Ascriptive Earnings Gaps in Canada and the U.S.: Intersection of Race, Gender and Nativity

Zheng Wu, University of Victoria
Sharon M. Lee, University of Victoria
Feng Hou, Statistics Canada
Barry Edmonston, University of Victoria

We examine the intersection of race (Chinese/white), gender (male/female), and nativity (native/foreign-born) on earnings gaps in Canada and the U.S. by addressing the following questions: Do racial disparities in earnings vary by gender and nativity in each country? Do native-immigrant disparities in earnings vary by gender in each country? Do race/nativity/gender earnings gaps vary by country? Data are from the restricted 2006 Canadian census and pooled 2005-2006-2007 American Community Surveys. Earnings gaps are largest for immigrant Chinese men in Canada, followed by immigrant Chinese men in the U.S., immigrant Chinese women in Canada, native-born Chinese men in Canada, immigrant Chinese women in the U.S., and native-born Chinese women in Canada. The earnings gaps for native-born Chinese men and women in the U.S. are negligible. Substantial country differences highlight the value of cross-country research in researching ascriptive earnings gaps.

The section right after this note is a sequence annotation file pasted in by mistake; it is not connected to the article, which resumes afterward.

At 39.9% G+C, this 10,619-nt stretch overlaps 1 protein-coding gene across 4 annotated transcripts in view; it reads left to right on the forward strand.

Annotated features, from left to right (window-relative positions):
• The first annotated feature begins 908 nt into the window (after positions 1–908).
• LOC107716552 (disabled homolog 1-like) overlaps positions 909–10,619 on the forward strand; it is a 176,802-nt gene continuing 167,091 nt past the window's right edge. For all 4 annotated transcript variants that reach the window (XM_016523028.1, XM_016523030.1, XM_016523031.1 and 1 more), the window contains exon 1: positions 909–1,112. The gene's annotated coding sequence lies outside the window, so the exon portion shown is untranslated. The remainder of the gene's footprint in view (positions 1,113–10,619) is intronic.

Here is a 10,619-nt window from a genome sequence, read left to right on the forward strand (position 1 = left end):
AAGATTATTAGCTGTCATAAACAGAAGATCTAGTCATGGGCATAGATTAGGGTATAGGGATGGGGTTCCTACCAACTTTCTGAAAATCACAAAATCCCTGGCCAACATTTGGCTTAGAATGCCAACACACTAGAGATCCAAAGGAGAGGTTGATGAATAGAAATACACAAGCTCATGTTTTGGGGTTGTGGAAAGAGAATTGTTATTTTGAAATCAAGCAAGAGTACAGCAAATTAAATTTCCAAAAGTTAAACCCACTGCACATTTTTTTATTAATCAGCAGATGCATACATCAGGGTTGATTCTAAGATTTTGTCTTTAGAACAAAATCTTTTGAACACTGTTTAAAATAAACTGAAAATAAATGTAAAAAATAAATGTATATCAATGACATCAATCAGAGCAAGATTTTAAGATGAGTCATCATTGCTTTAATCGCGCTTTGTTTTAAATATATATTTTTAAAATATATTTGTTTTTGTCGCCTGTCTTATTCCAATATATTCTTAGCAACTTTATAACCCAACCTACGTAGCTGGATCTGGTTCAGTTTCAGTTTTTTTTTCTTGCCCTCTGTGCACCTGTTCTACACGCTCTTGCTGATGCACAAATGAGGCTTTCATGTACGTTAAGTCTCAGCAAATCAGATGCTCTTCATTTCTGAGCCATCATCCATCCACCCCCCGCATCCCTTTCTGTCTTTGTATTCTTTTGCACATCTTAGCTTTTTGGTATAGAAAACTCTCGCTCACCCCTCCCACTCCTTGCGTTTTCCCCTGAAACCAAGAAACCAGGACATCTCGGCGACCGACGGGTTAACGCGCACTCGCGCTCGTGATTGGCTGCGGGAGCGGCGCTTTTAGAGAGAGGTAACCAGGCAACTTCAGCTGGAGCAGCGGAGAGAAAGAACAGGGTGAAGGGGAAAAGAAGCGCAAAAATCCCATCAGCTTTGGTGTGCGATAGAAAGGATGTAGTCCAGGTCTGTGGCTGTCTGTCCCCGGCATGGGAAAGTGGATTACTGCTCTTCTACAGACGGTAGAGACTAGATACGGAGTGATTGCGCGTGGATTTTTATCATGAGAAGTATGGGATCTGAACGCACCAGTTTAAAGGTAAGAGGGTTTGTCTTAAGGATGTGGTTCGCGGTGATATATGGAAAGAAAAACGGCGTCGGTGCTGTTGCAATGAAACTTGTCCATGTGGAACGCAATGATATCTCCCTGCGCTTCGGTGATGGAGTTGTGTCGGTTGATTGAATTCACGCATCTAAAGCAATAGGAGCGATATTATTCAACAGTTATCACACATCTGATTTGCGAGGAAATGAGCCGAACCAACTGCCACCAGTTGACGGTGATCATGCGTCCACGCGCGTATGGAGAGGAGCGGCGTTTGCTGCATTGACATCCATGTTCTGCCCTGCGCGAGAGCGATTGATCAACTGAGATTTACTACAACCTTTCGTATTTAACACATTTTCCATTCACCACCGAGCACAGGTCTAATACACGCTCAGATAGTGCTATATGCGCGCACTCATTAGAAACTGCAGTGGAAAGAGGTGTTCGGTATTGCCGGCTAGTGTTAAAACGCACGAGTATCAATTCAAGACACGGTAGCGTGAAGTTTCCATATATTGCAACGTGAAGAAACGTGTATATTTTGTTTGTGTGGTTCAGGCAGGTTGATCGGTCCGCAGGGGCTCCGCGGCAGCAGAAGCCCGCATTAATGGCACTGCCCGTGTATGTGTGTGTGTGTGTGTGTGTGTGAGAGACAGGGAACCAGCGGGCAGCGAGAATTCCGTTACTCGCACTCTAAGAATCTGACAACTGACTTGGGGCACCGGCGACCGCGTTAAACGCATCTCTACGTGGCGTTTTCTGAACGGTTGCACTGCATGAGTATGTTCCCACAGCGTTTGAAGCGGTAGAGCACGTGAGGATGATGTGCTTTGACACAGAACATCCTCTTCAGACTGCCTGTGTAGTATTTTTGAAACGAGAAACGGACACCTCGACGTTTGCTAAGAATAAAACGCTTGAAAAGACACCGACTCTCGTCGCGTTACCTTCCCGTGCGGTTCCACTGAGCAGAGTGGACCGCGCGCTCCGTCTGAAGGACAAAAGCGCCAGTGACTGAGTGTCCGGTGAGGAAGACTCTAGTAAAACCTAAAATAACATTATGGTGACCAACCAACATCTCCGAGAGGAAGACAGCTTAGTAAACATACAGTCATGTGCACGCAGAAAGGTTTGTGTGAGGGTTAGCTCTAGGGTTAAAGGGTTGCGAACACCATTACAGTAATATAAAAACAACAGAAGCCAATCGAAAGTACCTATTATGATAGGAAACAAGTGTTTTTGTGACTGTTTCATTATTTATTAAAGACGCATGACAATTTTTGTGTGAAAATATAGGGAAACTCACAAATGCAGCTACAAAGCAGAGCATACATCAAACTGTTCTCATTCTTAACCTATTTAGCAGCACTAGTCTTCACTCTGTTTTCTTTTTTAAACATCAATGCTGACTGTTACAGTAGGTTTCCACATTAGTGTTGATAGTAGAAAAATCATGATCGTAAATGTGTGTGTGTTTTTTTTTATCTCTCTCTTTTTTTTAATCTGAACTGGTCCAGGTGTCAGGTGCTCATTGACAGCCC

See paper

Presented in Session 200: Intersections of Race/Ethnicity and Gender